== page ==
The Best Films of 2015: A Video Countdown
(2015; edited by David Ehrlich)—The third time’s the charm for Ehrlich, the film critic and Rolling Stone writer whose most recent supercut is garnering plenty of rapturous, well-deserved praise from websites and magazines alike. And it couldn’t have arrived at a better time, because the ever-rising tide of new releases each year makes it impossible for a non-bedridden, non-cyborg cinephile to prioritize or even process them all. movie-induced exhaustion is realer than ever, and critical judgment suffers as a result. But Ehrlich’s crisply edited and shamelessly affectionate tribute to the year in movies is film criticism at its best and most helpful. It is both a tantalizing viewing guide and a minor Vimeo masterpiece.
Ehrlich’s 2015 list is more eclectic than the ones he put together in 2014 and 2013, which means that at least 15 of his 25 choices either 1) haven’t been mentioned anywhere in the Flyer
film section or 2) haven’t been shown in Memphis yet (or ever). Luckily, you can find many of his more obscure choices on Amazon Instant Video, iTunes or Netflix. They are well worth seeking out. Ehrlich has excellent taste, which is what people like me ought to say whenever we stumble across fellow admirers of such singular works as The Duke of Burgundy
and Roy Andersson’s A Pigeon Sat on A Bench Reflecting on Existence
The countdowns always begin with a musical overture, and this year’s version, which slathers Rhapsody in Blue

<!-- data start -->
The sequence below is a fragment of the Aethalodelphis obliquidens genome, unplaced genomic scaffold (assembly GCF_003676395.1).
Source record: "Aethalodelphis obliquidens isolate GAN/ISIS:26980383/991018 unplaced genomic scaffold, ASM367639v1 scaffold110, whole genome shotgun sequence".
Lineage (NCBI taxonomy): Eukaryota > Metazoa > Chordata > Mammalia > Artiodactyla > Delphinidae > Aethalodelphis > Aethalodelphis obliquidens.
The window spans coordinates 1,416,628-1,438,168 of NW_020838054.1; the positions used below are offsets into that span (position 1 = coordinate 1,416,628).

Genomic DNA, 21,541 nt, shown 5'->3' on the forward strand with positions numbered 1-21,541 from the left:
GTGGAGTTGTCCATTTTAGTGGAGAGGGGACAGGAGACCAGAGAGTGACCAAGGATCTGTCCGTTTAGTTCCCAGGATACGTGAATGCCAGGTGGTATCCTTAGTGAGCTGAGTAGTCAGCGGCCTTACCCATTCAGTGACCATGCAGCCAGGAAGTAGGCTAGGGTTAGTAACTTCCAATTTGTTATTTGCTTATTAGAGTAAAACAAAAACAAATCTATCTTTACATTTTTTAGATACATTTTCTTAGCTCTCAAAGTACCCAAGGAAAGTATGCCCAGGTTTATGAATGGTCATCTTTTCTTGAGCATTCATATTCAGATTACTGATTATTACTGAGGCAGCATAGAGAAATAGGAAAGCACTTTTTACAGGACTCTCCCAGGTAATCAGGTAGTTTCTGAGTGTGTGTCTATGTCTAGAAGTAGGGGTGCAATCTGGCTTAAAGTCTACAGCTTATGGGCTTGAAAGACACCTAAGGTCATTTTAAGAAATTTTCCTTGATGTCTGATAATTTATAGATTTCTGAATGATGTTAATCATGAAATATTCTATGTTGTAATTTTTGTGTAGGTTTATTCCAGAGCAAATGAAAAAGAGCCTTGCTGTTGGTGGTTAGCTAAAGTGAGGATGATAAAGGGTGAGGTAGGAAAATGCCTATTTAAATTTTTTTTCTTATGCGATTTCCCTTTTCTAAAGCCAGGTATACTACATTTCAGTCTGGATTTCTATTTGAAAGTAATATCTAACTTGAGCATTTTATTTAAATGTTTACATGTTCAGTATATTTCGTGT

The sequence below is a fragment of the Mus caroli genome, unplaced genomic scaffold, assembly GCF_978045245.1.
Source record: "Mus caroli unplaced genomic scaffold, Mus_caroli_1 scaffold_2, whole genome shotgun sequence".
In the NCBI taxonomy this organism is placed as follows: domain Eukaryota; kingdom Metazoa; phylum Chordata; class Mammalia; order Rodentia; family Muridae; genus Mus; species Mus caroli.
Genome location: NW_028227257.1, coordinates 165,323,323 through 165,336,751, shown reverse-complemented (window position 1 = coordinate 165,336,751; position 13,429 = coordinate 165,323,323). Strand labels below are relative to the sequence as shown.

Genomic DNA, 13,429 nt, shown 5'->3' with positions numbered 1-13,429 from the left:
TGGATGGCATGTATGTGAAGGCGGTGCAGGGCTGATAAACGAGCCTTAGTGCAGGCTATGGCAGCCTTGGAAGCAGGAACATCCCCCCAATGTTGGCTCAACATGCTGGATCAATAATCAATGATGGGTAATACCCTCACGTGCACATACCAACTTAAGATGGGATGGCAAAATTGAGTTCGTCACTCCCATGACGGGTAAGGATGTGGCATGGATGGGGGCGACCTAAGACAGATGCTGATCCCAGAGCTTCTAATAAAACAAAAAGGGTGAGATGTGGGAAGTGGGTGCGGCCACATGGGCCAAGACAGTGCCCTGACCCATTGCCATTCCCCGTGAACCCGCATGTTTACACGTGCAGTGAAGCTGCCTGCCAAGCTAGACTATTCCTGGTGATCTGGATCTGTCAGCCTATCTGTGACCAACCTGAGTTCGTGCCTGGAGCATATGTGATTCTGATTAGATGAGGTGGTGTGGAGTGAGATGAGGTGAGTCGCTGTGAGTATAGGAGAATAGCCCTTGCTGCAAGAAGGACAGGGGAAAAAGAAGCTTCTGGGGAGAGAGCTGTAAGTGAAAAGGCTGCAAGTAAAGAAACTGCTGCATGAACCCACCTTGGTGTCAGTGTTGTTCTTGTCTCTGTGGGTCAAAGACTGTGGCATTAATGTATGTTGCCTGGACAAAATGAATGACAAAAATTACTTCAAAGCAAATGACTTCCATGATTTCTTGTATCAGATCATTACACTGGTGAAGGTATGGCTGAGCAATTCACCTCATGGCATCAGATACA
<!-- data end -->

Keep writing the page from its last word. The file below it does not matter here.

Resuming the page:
onto Joe Manganiello’s convenience-store striptease from Magic Mike XXL
, might be the most joyful mash-up since Freelance Hellraiser’s “Smells Like Booty.” But wait, there’s more! The music from Paul Thomas Anderson’s new, MUBI-only documentary Junun
inadvertently provides a mind-altering optional soundtrack for a montage of melting, decaying images from Guy Maddin’s The Forbidden Room
. A verse from Cyndi Lauper’s “Girls Just Want To Have Fun” (“Some boys take a beautiful girl/and hide them away from the rest of the world”) smartly re-contextualizes the numerous golden-hued clips of Charlize Theron kicking ass in Mad Max: Fury Road
. The klutzy majesty of Mistress Americ
a’s Greta Gerwig is contrasted with the desperate determination of Kumiko, The Treasure Hunter
’s Rinko Kikuchi. A ghostly computer image of Marlon Brando quotes Macbeth
in the beginning, and a stick figure cautions us: “We mustn’t linger. It is easy to get lost in memories” at the end. All in all, it’s the best free Christmas gift a jaded moviegoer could ever hope for.